The Day of Small Amazements
Have you ever had a day where everything just seemed to line up, where from the moment you woke, small, positive things kept coming into your life and changing your view of everything around you? And on that day, has a crazy woman ever said you should kill yourself for being white?
Let me back up.
Wednesday I woke up later than usual. It was the day before I was set to start my new job (a temp job at the Council on Foundations doing general office work, a very lucky catch after a month with no work), and on waking I gradually scrounged through my social networks on my phone, delaying the inevitability of extruding myself from my sheets. The first and sweetest thing I saw was this:
My dear friend, Chris McCarthy, had made this video for his fiancee’s birthday and uploaded it to YouTube. Watch it, and if it doesn’t make you swoon, you might be blind (seriously, get that checked out). What better way to wake up than to see two of my best friends celebrating their love?
Next I jumped to Twitter, where I came across a link from the National Society of Collegiate Scholars:
— NSCS (@NSCS) June 13, 2012
Suffice it to say, I am often bored, and thus this link did so tickle mine fancy to exploriate and reviewitize. Bouncing down the rabbit hole, #22 on this list (“Turn old and unused objects such as books and magazines into practically useful objects such as these!”) led me to a site that featured an eye-catching project: “1. Hollow out an old hardback to create a nifty iPod case“
Following the link again (so much clicking!), I got to an instructional guide on how to make an iPod case out of an old book. And, wouldn’t you know it, I had all the supplies required. The picture looked incredibly clean and functional, and somehow I thought I could make something just as neat.
Well, five or so hours later, what I had was this:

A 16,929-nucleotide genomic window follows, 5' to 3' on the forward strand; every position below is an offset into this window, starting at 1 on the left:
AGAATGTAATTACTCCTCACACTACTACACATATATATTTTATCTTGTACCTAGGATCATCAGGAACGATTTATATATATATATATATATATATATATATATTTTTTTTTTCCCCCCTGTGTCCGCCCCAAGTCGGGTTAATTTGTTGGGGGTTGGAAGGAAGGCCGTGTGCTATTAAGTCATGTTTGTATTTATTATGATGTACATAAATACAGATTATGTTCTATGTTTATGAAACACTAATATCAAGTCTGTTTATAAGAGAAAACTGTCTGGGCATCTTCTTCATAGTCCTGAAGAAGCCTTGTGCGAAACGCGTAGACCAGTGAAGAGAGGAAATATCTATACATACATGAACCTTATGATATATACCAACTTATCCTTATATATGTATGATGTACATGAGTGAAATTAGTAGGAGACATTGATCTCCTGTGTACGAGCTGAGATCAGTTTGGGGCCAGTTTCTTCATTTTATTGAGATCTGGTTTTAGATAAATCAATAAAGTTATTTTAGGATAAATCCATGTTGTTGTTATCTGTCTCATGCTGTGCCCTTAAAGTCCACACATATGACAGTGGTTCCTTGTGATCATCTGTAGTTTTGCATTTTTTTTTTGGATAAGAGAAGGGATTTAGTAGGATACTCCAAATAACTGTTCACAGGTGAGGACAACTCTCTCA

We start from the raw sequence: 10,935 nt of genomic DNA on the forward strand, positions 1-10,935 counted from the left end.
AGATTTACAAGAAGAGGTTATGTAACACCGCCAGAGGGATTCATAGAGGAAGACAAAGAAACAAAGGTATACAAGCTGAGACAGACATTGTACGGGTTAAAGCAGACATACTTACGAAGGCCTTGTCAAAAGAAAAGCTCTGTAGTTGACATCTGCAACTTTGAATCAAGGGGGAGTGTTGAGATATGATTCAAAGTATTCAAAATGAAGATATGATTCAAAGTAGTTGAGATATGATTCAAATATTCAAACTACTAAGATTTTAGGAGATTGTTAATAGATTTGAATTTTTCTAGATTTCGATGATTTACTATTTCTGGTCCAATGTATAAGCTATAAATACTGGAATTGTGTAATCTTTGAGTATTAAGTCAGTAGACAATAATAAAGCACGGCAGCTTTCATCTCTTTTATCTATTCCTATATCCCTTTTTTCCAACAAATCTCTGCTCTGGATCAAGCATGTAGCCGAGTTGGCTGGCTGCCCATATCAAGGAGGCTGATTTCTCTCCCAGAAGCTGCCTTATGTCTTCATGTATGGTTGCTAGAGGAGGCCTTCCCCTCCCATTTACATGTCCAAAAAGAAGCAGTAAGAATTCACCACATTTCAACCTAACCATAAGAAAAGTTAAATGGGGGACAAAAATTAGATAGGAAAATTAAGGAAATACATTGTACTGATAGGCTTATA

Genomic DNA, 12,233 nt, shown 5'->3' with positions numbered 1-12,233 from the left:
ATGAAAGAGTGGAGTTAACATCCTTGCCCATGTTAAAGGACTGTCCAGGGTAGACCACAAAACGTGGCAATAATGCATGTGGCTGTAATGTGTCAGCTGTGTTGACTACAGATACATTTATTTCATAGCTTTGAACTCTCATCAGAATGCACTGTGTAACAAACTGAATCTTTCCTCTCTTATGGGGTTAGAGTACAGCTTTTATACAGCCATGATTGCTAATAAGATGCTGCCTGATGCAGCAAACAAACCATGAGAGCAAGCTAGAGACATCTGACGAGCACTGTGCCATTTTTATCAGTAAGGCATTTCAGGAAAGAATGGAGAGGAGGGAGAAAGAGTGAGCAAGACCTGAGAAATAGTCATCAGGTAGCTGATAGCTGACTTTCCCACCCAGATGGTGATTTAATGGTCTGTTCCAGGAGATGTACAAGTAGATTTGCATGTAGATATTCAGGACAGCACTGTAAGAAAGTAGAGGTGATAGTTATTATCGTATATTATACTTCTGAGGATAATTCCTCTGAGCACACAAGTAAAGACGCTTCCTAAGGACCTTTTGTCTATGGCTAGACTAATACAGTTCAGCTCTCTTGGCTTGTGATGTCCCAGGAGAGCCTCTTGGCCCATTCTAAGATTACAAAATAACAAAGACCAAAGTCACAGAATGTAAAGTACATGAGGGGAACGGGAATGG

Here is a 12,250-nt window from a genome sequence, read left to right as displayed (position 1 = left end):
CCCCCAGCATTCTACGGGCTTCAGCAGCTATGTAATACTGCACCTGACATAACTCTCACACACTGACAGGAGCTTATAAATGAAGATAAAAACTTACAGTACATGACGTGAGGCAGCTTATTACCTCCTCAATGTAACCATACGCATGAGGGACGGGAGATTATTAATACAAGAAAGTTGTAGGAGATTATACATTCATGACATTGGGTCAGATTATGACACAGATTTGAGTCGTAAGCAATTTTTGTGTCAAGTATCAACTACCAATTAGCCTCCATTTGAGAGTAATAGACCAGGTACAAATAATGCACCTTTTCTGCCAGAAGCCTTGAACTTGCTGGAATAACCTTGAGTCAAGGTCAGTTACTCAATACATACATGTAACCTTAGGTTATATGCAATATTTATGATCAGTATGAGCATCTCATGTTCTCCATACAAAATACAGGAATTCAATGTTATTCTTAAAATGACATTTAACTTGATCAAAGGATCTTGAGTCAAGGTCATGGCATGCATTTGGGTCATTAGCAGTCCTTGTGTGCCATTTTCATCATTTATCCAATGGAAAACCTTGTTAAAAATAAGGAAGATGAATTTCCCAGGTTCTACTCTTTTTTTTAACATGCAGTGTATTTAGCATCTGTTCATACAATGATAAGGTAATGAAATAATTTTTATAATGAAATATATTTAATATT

Functional and attractive, though hardly as clean as the instructions. Still, I was feeling proud and handy, like I actually accomplished something useful with my life (see, mom?).
While making the audiobook, I noticed that the show Jon Benjamin Has a Van was recently added to Netflix. Now, I love Jon Benjamin, but for whatever reason I never got around to watching an episode of this series. So, feeling bold, I gave it a go.
I absolutely loved it.
Matt Walsh’s role in the first episode was hilarious, and the show’s irreverent structure and harsh but absurd sense of humor made every new sketch a surprise. It’s experimental, it’s loose, it’s often complex to follow. As sketch comedy series go, it’s definitely a winner, and made excellent background noise for my book-destroying art project.
In the middle of all of this, I got a call from a friend that shocked and awed me (Bush-style). It seems a certain old pal of mine has a new business venture. I won’t go into details lest I steal his thunder, but trust me, it’s both exciting and cool, and I could not be happier that he’s taking it on, not to mention how happy I am that such a business will exist at all.
When Ajia got home from work (with beer, which she noticed I’d run out of, because she’s awesome), I was in such good spirits I announced that I’d be taking her out to dinner. A local restaurant that we’d been putting off trying out was calling our names. So we each dressed a little more nicely and set about the walk.
And it was here we made our first mistake.
Walking towards the corner of Franklin and Rhode Island, we saw a woman presumably waiting for the light. Nothing unusual about her that we could see; she seemed young, casually dressed, clean, and absently holding a bag of groceries under her arm.
It wasn’t until we got closer that I realized she was talking to herself.
I thought briefly that she might have a bluetooth in her ear or one of those inane earbud contraptions with the receiver on the cord. But then she turned and looked at us, and things got scary.
The first thing I heard her say was “And now a couple white devils f***ing walking through here.”
See, I thought the term “white devil” was a cliche that white people dreamed up to put in the mouths of black actors in movies like Crash. Apparently I was wrong. I was also extremely unlucky; the light turned red exactly when we walked past this woman, and now we had to wait for the walk signal with a crazy woman behind us. And, of course, she immediately started berating us.